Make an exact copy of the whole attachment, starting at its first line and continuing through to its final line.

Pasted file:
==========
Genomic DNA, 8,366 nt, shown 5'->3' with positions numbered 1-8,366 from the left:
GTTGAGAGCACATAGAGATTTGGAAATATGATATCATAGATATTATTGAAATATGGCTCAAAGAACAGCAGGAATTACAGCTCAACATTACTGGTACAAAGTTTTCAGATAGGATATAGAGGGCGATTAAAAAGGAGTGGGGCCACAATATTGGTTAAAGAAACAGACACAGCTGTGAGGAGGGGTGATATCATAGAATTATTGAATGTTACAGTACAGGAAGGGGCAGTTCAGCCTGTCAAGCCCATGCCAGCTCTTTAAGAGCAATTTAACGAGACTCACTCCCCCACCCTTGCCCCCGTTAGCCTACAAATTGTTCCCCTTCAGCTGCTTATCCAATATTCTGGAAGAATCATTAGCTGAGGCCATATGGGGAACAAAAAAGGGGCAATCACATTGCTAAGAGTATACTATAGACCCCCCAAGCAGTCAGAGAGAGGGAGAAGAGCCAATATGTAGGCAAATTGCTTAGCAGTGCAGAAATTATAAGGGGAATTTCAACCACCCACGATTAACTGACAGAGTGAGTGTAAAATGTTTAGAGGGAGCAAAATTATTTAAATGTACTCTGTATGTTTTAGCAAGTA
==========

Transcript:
Genomic DNA, 8,366 nt, shown 5'->3' with positions numbered 1-8,366 from the left:
GTTGAGAGCACATAGAGATTTGGAAATATGATATCATAGATATTATTGAAATATGGCTCAAAGAACAGCAGGAATTACAGCTCAACATTACTGGTACAAAGTTTTCAGATAGGATATAGAGGGCGATTAAAAAGGAGTGGGGCCACAATATTGGTTAAAGAAACAGACACAGCTGTGAGGAGGGGTGATATCATAGAATTATTGAATGTTACAGTACAGGAAGGGGCAGTTCAGCCTGTCAAGCCCATGCCAGCTCTTTAAGAGCAATTTAACGAGACTCACTCCCCCACCCTTGCCCCCGTTAGCCTACAAATTGTTCCCCTTCAGCTGCTTATCCAATATTCTGGAAGAATCATTAGCTGAGGCCATATGGGGAACAAAAAAGGGGCAATCACATTGCTAAGAGTATACTATAGACCCCCCAAGCAGTCAGAGAGAGGGAGAAGAGCCAATATGTAGGCAAATTGCTTAGCAGTGCAGAAATTATAAGGGGAATTTCAACCACCCACGATTAACTGACAGAGTGAGTGTAAAATGTTTAGAGGGAGCAAAATTATTTAAATGTACTCTGTATGTTTTAGCAAGTA